Xuejing Lei studied on Nicolaus Copernicus, the first mathematician in MCL genealogy, and shared her study with MCL members in the pre-seminar sharing on September 12, 2022. Nicolaus Copernicus was born in 1473 in Toruń, Royal Prussia, Poland and died in 1543 aged 70. He was a Renaissance polymath, who made contributions in a wide variety of fields including astronomy, canon law, economics, mathematics, etc. He is best known for Heliocentrism, Quantity theory of money and Gresham–Copernicus law.

Nicolaus Copernicus was born in a powerful family. His father was a well-to-do merchant who dealt in copper, and died about 1483. His mother was the daughter of a wealthy Toruń patrician and city councilor, deceased after 1495. After his father’s death, his maternal uncle, Lucas Watzenrode the Younger, took the little boy under his wing and saw to his education and career. Lucas formed close relations with three successive Polish monarchs Watzenrode and many rulers. He came to be considered the most powerful man in Warmia, and his wealth, connections and influence allowed him to secure Copernicus’s education and career as a canon at Frombork Cathedral.

Nicolaus Copernicus’s study in University of Kraków (now Jagiellonian University) gave him a thorough grounding in the mathematical astronomy and initiated his analysis of logical contradictions in the two “official” systems of astronomy — Aristotle’s theory of homocentric spheres, and Ptolemy’s mechanism of eccentrics and epicycles. He then went to Italy and studied in University of Bologna for 4 years and University of Padua for 2 years, and obtained his Doctoral degree of Canon Law in University of Ferrara in 1503.

Although Nicolaus Copernicus was best known to his contemporaries as a doctor and the Canon of Frauenburg Cathedral, he is best known by us for formulating a model of the universe that placed the Sun rather than Earth at its center, that is Heliocentrism. In contrast to geocentrism where the Earth is the center of the universe, Heliocentrism explains all observations such as objects closer to the sun orbit faster, and the retrograde motion of a planet like Mars is the results of earth overtaking the Mars at a particular time in their respective orbits. Copernicus also estimated the distances from the sun to each planet with great precision. There were also some criticisms of the heliocentric model. If the earth goes around the sun, the apparent position of the stars should shift. It would be hundreds of years before we have telescopes powerful enough to see it, but this shift does indeed occur. It is just incredibly small because of the staging distances to the star. We use this slight shift today to measure the distance of a certain object in space.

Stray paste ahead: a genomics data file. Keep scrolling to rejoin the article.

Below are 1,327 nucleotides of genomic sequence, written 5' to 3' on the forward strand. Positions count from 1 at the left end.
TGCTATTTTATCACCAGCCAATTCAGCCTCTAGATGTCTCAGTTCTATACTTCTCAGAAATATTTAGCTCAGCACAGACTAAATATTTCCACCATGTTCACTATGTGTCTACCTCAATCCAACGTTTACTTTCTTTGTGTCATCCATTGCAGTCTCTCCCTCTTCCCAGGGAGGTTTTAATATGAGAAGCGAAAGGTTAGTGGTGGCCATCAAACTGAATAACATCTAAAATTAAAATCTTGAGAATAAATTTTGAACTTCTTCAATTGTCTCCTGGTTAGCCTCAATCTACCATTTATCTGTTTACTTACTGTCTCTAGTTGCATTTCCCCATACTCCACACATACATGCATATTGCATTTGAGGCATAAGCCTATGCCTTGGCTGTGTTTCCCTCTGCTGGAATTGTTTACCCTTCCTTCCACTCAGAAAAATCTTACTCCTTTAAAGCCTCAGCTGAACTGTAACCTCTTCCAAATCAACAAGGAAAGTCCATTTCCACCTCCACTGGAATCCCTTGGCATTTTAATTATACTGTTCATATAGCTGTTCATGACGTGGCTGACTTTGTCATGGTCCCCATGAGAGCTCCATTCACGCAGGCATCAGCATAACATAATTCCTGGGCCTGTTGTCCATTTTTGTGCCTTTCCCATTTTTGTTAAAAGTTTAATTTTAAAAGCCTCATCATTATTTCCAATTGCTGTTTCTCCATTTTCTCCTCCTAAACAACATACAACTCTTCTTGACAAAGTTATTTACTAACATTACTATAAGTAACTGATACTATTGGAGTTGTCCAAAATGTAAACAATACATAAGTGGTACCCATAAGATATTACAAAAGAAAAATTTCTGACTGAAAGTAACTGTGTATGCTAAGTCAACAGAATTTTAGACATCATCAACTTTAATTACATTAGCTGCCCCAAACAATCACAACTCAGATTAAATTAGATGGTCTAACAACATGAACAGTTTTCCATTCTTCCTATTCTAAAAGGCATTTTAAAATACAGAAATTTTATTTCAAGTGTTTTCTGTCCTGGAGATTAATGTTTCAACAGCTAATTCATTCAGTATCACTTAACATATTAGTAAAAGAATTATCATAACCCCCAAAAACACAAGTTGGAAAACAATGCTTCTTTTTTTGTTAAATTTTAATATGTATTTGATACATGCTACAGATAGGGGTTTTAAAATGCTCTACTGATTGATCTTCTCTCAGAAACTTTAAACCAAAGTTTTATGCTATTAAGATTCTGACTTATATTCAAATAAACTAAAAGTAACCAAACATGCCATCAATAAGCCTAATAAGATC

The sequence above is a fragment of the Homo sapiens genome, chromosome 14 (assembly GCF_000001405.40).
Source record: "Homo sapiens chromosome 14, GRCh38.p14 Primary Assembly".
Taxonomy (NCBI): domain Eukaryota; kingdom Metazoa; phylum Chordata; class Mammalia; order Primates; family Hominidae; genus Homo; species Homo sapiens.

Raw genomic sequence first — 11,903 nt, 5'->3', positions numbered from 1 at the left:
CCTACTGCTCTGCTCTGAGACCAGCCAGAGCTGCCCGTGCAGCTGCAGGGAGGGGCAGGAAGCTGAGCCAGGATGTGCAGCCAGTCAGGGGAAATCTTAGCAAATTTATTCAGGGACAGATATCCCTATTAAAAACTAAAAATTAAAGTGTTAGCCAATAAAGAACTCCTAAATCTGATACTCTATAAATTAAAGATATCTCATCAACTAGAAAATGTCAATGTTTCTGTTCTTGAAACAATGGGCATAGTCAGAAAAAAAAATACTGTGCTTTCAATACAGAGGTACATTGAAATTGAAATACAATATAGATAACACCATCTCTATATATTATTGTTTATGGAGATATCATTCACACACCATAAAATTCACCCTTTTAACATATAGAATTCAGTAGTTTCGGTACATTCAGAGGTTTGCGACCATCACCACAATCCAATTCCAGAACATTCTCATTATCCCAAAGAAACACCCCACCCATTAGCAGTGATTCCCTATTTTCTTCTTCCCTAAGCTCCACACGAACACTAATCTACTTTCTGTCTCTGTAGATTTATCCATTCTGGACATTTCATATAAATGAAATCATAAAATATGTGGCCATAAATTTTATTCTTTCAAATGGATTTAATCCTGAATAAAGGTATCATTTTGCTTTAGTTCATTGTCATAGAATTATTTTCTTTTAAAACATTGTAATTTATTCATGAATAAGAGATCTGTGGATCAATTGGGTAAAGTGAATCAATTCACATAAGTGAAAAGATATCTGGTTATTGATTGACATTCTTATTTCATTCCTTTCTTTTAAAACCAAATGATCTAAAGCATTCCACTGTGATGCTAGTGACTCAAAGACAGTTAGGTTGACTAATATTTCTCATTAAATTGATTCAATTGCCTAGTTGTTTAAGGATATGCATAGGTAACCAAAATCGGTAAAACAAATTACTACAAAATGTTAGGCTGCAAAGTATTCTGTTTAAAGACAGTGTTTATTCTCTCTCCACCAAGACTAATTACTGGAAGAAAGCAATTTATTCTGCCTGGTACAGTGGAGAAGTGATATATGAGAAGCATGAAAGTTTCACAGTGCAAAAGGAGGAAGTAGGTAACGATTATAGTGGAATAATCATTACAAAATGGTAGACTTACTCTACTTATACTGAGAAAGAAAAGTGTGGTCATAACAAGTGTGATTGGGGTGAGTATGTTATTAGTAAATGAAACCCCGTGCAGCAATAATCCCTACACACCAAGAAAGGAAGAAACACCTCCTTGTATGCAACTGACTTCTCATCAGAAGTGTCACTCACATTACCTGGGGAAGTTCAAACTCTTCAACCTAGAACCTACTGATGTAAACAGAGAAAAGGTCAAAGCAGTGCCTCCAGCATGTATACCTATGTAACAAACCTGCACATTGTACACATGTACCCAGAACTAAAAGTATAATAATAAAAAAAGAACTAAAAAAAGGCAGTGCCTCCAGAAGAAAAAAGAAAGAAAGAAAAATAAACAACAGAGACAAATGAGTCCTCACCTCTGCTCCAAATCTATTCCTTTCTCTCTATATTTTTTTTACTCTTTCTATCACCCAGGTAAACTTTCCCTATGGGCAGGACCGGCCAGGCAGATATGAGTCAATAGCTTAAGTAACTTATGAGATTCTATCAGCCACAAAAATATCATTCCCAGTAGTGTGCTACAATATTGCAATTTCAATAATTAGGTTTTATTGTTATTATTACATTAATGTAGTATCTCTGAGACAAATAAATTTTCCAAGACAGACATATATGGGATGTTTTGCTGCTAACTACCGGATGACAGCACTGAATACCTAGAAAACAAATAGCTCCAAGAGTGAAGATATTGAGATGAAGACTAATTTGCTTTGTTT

There were some successors who developed and promoted the heliocentric model but resulted in being tried for or convicted of heresy, such as Giordano Bruno and Galileo Galilei. Giordano Bruno proposed that if the sun is the center of this system of planets, and all the countless stars in the night sky are just suns like ours, possibly with their own planets, and perhaps even living creatures, then mankind is no longer the pinnacle of creation. The Catholic church, very much in political power at the time, saw this way of thinking as a threat to its supremacy. As a result, Bruno was trapped for heresy and burnt at the stake. At that time, mankind was not quite ready to be dethroned from its status as the only reason the universe exists. Copernican theory was not widely accepted until the late 17th century – over 150 years after Copernicus’s death. Copernicus’s book was banned as heretical by the Catholic Church until 1835.

In the field of economics, Copernicus proposed the Quantity theory of money in 1517 and Gresham–Copernicus law in 1519. Quantity theory of money tells us that the general price level of goods and services is directly proportional to the amount of money in circulation, or money supply. The Gresham–Copernicus law states that any circulating currency consisting of both “good” and “bad” money (both forms required to be accepted at equal value under legal tender law) quickly becomes dominated by the “bad” money. This is because people spending money will hand over the “bad” coins rather than the “good” ones, keeping the “good” ones for themselves.

Nicolaus Copernicus is a giant that contributes a lot in different fields, especially in astronomy. Standing on the shoulders of giants, we humans are able to better understand the universe and explore the truth of the world. As said by Nicolaus Copernicus, “to know that we know what we know, and to know that we do not know what we do not know that is true knowledge”. As a MCL member, we need to remember what Nicolaus Copernicus brought to us, be proud of him and contribute to the field we choose.